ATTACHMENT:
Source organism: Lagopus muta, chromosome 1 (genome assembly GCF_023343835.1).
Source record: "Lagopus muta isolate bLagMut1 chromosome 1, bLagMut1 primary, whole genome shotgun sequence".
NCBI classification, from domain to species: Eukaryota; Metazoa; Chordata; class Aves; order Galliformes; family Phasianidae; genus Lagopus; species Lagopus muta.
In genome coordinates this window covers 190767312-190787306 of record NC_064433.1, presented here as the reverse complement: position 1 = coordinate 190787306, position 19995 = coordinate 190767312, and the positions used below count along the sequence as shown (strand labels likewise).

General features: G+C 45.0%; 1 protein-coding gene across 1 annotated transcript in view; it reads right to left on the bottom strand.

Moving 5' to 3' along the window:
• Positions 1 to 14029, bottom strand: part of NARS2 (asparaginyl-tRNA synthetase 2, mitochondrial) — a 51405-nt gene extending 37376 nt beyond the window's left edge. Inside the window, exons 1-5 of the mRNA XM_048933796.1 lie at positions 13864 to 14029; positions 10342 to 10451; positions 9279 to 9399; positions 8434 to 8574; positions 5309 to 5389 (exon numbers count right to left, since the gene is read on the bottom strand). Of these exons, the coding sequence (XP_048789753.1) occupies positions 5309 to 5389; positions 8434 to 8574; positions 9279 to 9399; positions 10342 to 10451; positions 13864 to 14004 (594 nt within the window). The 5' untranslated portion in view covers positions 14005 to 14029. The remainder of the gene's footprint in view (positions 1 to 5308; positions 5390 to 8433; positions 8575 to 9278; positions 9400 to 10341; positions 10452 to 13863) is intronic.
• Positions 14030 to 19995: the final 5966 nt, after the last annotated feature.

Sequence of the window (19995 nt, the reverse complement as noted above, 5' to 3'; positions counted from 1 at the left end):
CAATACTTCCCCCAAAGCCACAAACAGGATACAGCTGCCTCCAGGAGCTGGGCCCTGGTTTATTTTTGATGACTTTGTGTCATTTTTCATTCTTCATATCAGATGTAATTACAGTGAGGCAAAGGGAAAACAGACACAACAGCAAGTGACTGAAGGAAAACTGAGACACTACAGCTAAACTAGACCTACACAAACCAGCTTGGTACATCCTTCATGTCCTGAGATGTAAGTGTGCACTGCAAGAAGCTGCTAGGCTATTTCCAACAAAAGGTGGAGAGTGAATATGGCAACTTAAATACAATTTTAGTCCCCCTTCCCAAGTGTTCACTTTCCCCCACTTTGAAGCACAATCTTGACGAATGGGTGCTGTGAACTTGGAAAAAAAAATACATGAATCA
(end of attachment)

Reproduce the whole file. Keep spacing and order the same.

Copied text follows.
Source organism: Lagopus muta, chromosome 1 (genome assembly GCF_023343835.1).
Source record: "Lagopus muta isolate bLagMut1 chromosome 1, bLagMut1 primary, whole genome shotgun sequence".
NCBI classification, from domain to species: Eukaryota; Metazoa; Chordata; class Aves; order Galliformes; family Phasianidae; genus Lagopus; species Lagopus muta.
In genome coordinates this window covers 190767312-190787306 of record NC_064433.1, presented here as the reverse complement: position 1 = coordinate 190787306, position 19995 = coordinate 190767312, and the positions used below count along the sequence as shown (strand labels likewise).

General features: G+C 45.0%; 1 protein-coding gene across 1 annotated transcript in view; it reads right to left on the bottom strand.

Moving 5' to 3' along the window:
• Positions 1 to 14029, bottom strand: part of NARS2 (asparaginyl-tRNA synthetase 2, mitochondrial) — a 51405-nt gene extending 37376 nt beyond the window's left edge. Inside the window, exons 1-5 of the mRNA XM_048933796.1 lie at positions 13864 to 14029; positions 10342 to 10451; positions 9279 to 9399; positions 8434 to 8574; positions 5309 to 5389 (exon numbers count right to left, since the gene is read on the bottom strand). Of these exons, the coding sequence (XP_048789753.1) occupies positions 5309 to 5389; positions 8434 to 8574; positions 9279 to 9399; positions 10342 to 10451; positions 13864 to 14004 (594 nt within the window). The 5' untranslated portion in view covers positions 14005 to 14029. The remainder of the gene's footprint in view (positions 1 to 5308; positions 5390 to 8433; positions 8575 to 9278; positions 9400 to 10341; positions 10452 to 13863) is intronic.
• Positions 14030 to 19995: the final 5966 nt, after the last annotated feature.

Sequence of the window (19995 nt, the reverse complement as noted above, 5' to 3'; positions counted from 1 at the left end):
CAATACTTCCCCCAAAGCCACAAACAGGATACAGCTGCCTCCAGGAGCTGGGCCCTGGTTTATTTTTGATGACTTTGTGTCATTTTTCATTCTTCATATCAGATGTAATTACAGTGAGGCAAAGGGAAAACAGACACAACAGCAAGTGACTGAAGGAAAACTGAGACACTACAGCTAAACTAGACCTACACAAACCAGCTTGGTACATCCTTCATGTCCTGAGATGTAAGTGTGCACTGCAAGAAGCTGCTAGGCTATTTCCAACAAAAGGTGGAGAGTGAATATGGCAACTTAAATACAATTTTAGTCCCCCTTCCCAAGTGTTCACTTTCCCCCACTTTGAAGCACAATCTTGACGAATGGGTGCTGTGAACTTGGAAAAAAAAATACATGAATCA